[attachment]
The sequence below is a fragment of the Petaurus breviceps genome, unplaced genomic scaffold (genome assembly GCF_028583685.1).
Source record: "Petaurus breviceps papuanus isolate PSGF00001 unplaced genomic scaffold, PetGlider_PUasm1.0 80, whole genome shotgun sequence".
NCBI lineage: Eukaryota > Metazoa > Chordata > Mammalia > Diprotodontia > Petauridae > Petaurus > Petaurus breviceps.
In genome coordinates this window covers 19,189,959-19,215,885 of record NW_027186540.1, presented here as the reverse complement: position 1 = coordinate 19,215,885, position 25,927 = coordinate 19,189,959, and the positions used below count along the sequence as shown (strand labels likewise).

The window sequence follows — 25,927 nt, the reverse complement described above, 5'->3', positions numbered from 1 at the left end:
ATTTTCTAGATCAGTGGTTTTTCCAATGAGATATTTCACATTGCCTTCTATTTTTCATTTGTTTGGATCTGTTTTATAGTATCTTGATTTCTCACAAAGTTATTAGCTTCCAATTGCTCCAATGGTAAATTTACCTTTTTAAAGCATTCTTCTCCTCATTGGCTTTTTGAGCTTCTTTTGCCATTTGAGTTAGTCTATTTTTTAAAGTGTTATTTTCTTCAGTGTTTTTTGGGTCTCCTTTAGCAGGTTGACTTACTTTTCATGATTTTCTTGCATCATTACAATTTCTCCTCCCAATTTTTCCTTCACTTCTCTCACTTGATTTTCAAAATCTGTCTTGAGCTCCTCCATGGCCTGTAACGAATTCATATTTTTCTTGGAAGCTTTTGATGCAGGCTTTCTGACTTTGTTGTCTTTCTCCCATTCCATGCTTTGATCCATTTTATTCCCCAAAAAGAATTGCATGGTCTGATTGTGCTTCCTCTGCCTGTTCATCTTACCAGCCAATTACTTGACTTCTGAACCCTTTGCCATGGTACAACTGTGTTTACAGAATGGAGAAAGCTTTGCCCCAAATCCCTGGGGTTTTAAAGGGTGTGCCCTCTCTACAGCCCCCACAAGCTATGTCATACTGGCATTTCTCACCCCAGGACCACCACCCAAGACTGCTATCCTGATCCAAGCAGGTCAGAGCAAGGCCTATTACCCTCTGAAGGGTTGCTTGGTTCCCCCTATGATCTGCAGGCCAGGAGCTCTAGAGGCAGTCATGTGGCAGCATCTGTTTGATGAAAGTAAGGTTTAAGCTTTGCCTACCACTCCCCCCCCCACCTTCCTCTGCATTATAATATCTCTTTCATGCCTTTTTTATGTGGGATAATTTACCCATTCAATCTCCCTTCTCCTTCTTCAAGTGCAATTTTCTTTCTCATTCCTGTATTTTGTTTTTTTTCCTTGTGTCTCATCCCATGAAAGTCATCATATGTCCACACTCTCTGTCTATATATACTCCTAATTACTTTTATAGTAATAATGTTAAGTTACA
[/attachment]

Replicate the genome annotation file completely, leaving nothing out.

The sequence below is a fragment of the Petaurus breviceps genome, unplaced genomic scaffold (genome assembly GCF_028583685.1).
Source record: "Petaurus breviceps papuanus isolate PSGF00001 unplaced genomic scaffold, PetGlider_PUasm1.0 80, whole genome shotgun sequence".
NCBI lineage: Eukaryota > Metazoa > Chordata > Mammalia > Diprotodontia > Petauridae > Petaurus > Petaurus breviceps.
In genome coordinates this window covers 19,189,959-19,215,885 of record NW_027186540.1, presented here as the reverse complement: position 1 = coordinate 19,215,885, position 25,927 = coordinate 19,189,959, and the positions used below count along the sequence as shown (strand labels likewise).

The window sequence follows — 25,927 nt, the reverse complement described above, 5'->3', positions numbered from 1 at the left end:
ATTTTCTAGATCAGTGGTTTTTCCAATGAGATATTTCACATTGCCTTCTATTTTTCATTTGTTTGGATCTGTTTTATAGTATCTTGATTTCTCACAAAGTTATTAGCTTCCAATTGCTCCAATGGTAAATTTACCTTTTTAAAGCATTCTTCTCCTCATTGGCTTTTTGAGCTTCTTTTGCCATTTGAGTTAGTCTATTTTTTAAAGTGTTATTTTCTTCAGTGTTTTTTGGGTCTCCTTTAGCAGGTTGACTTACTTTTCATGATTTTCTTGCATCATTACAATTTCTCCTCCCAATTTTTCCTTCACTTCTCTCACTTGATTTTCAAAATCTGTCTTGAGCTCCTCCATGGCCTGTAACGAATTCATATTTTTCTTGGAAGCTTTTGATGCAGGCTTTCTGACTTTGTTGTCTTTCTCCCATTCCATGCTTTGATCCATTTTATTCCCCAAAAAGAATTGCATGGTCTGATTGTGCTTCCTCTGCCTGTTCATCTTACCAGCCAATTACTTGACTTCTGAACCCTTTGCCATGGTACAACTGTGTTTACAGAATGGAGAAAGCTTTGCCCCAAATCCCTGGGGTTTTAAAGGGTGTGCCCTCTCTACAGCCCCCACAAGCTATGTCATACTGGCATTTCTCACCCCAGGACCACCACCCAAGACTGCTATCCTGATCCAAGCAGGTCAGAGCAAGGCCTATTACCCTCTGAAGGGTTGCTTGGTTCCCCCTATGATCTGCAGGCCAGGAGCTCTAGAGGCAGTCATGTGGCAGCATCTGTTTGATGAAAGTAAGGTTTAAGCTTTGCCTACCACTCCCCCCCCCACCTTCCTCTGCATTATAATATCTCTTTCATGCCTTTTTTATGTGGGATAATTTACCCATTCAATCTCCCTTCTCCTTCTTCAAGTGCAATTTTCTTTCTCATTCCTGTATTTTGTTTTTTTTCCTTGTGTCTCATCCCATGAAAGTCATCATATGTCCACACTCTCTGTCTATATATACTCCTAATTACTTTTATAGTAATAATGTTAAGTTACA